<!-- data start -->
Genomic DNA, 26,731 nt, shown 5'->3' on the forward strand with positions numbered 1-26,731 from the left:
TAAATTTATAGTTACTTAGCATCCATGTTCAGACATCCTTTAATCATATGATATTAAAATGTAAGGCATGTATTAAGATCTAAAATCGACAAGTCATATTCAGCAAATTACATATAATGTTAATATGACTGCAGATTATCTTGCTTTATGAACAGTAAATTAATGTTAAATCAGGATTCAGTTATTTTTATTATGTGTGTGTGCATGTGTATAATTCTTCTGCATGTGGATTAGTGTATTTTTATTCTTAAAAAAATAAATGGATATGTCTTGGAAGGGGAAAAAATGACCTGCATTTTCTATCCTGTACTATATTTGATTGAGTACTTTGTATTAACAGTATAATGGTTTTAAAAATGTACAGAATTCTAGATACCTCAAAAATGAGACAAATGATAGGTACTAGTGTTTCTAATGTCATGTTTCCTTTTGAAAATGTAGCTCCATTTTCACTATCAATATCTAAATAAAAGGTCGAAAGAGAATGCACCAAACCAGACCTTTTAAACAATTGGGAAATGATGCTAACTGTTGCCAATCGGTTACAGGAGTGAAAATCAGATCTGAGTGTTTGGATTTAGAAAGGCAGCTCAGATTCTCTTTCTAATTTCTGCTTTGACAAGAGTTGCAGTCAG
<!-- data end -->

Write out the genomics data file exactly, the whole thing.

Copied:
Genomic DNA, 26,731 nt, shown 5'->3' on the forward strand with positions numbered 1-26,731 from the left:
TAAATTTATAGTTACTTAGCATCCATGTTCAGACATCCTTTAATCATATGATATTAAAATGTAAGGCATGTATTAAGATCTAAAATCGACAAGTCATATTCAGCAAATTACATATAATGTTAATATGACTGCAGATTATCTTGCTTTATGAACAGTAAATTAATGTTAAATCAGGATTCAGTTATTTTTATTATGTGTGTGTGCATGTGTATAATTCTTCTGCATGTGGATTAGTGTATTTTTATTCTTAAAAAAATAAATGGATATGTCTTGGAAGGGGAAAAAATGACCTGCATTTTCTATCCTGTACTATATTTGATTGAGTACTTTGTATTAACAGTATAATGGTTTTAAAAATGTACAGAATTCTAGATACCTCAAAAATGAGACAAATGATAGGTACTAGTGTTTCTAATGTCATGTTTCCTTTTGAAAATGTAGCTCCATTTTCACTATCAATATCTAAATAAAAGGTCGAAAGAGAATGCACCAAACCAGACCTTTTAAACAATTGGGAAATGATGCTAACTGTTGCCAATCGGTTACAGGAGTGAAAATCAGATCTGAGTGTTTGGATTTAGAAAGGCAGCTCAGATTCTCTTTCTAATTTCTGCTTTGACAAGAGTTGCAGTCAG